4 stars out of 5
If I had to pick two fiction genres that are of virtually no interest to me, it would be religion and romance. So what the devil am I doing with a book like this? Well, it's mostly because I didn't say no: The author asked me to read it and give it a review (and it was available free through my Kindle
Unlimited membership). When I read the basic description - knowing that I do like to take a break from my usual crime/legal/medical thrillers every once in a while - I reckoned there's no time like the present.
There's plenty of religion here, but of course the "love" in the title doesn't refer to your typical smushy-face will-she-put-out-or-not tommyrot. While there is an either-or component, it's two men who claim to be the second coming of Christ. Needless to say, they don't feel the love for each other, with each insisting he's the one telling the truth as he travels around trying to gather followers. So which one is the real deal, and which will emerge triumphant in the battle for souls?
Personally, I wouldn't have been swayed by either one; I do unto others because to me it's the right thing to do, not because I'm trying to earn a place in some afterlife utopia (or, conversely, trying to avoid going to a place with a hell of a reputation). So in that sense, it was virtually impossible for me to relate to either character. On the other hand, if history has taught us anything, it's that it is all too easy for masses of people - particularly those who are unhappy with some or all of their lots in life - to latch blindly onto a charismatic someone who speaks what they want or need to hear. Reading the book with that in mind - combined with awareness that with effective marketing (which includes everything from packaging to public speaking) all things are possible - gave me a different perspective.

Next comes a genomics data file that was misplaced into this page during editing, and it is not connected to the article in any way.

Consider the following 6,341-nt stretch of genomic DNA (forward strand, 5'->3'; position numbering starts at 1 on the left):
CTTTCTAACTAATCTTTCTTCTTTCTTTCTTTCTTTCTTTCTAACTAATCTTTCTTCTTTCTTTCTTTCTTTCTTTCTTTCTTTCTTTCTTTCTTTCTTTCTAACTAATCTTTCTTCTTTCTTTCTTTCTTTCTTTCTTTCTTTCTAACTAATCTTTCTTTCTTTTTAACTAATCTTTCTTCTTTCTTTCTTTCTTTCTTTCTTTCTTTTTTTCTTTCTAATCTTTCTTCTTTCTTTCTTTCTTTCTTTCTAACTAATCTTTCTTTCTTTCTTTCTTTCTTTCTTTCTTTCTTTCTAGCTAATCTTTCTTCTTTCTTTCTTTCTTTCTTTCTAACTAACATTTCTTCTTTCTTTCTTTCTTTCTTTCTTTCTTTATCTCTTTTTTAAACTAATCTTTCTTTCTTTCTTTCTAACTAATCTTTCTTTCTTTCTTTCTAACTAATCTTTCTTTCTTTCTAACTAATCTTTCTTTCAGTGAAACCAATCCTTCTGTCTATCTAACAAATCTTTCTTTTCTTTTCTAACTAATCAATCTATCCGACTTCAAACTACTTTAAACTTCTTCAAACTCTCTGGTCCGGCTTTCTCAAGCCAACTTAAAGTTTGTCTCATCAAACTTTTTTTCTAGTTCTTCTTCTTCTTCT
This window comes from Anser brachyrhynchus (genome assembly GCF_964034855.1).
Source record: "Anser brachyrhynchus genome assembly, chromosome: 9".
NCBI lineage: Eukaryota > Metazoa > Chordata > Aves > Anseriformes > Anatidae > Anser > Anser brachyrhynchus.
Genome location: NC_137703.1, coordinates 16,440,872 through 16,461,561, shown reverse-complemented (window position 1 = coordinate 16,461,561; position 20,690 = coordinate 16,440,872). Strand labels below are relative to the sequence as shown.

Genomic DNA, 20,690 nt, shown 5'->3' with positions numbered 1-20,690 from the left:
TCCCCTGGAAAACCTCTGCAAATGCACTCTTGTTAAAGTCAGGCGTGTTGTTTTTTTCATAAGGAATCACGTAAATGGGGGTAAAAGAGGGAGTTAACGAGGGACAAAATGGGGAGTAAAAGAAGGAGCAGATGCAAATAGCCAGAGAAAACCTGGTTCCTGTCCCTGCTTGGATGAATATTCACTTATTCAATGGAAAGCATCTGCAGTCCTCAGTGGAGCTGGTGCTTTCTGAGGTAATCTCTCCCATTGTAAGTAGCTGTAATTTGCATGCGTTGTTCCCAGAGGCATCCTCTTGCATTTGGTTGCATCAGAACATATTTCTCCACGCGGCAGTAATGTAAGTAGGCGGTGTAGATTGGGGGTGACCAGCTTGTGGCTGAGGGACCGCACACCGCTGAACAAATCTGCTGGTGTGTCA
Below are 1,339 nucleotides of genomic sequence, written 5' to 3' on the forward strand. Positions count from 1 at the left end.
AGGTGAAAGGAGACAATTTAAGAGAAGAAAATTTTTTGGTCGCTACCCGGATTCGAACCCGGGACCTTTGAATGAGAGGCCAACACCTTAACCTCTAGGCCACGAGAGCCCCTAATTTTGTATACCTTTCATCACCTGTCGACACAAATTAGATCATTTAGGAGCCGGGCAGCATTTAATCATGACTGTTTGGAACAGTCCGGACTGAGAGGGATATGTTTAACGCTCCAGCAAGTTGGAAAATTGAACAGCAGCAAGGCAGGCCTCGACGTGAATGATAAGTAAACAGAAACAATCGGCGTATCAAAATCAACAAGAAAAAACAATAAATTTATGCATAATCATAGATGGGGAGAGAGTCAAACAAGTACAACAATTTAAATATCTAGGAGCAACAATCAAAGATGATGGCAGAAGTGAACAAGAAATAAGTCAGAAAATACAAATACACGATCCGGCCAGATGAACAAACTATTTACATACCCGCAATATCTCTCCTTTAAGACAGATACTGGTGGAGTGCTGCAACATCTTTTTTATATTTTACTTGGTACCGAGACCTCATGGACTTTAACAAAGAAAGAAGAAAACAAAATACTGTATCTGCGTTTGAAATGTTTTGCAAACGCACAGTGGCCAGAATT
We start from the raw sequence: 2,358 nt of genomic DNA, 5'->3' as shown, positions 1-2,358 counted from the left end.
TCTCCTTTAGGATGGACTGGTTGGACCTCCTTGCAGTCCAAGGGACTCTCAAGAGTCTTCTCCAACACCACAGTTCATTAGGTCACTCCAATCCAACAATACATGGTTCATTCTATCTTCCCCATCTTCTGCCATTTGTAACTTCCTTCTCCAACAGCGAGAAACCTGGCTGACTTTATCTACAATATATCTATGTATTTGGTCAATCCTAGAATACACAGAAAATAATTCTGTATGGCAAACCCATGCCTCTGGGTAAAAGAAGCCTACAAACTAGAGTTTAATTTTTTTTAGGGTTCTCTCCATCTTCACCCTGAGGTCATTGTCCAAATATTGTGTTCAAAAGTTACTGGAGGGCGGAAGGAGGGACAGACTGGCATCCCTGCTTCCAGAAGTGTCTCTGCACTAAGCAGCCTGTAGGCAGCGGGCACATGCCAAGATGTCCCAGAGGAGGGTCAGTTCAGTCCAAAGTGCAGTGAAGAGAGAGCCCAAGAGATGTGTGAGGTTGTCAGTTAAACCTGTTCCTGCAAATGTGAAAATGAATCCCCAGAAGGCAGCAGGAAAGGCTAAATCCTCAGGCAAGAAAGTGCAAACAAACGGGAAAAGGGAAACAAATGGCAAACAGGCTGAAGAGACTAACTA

The philosophies espoused by the two are easy to understand. One says no one shall have access to the Kingdom of Heaven without unconditionally accepting the returned Savior (thus cutting anyone of a different faith out of the action). The other maintains that the only true Golden Rule is to "Render my creations more holy than whence they were found." Nothing else matters, leaving the Pearly Gates pretty much wide open otherwise.
As the race to the finish heats up - culminating in a political candidate-style debate - a number of interesting characters make an appearance, from an attractive female attorney who specializes in defending nasty folks who deserve to be behind bars to a scraggly homeless man to a gay couple (one of whom earns a more-than-decent living as a political speechwriter). The characters' names, though, are worthy of note: David Shepherd (the speechwriter), Margaret Magdela (the attorney), Thomas Acostes (a reporter), Rev. Philip Pharis and Jabez Gethsemane, to name a few. The biblical associations are obvious, making me smile.
The book isn't very long, but it's not one to be breezed through; everything has a meaning (often, more than one) that's not to be missed. As with the characters' names, humor is interspersed throughout. At one point, I laughed out loud - bringing to mind one of my favorite (and funniest) books of all time, Lamb: The Gospel According to Biff, Christ's Childhood Pal by Christopher Moore.
I found less than a handful of grammatical errors, but no more than I typically find in top-selling books these days (the notion of someone "peaking" down a woman's blouse, however, did elicit a giggle). That aside, it's very well written and is, perhaps sadly, an on-the-money commentary of what ails society today. Definitely worth reading!
The Second Coming: A Love Story by Scott Pinsker (Scott Pinsker Publishing, June 2014); 238 pp.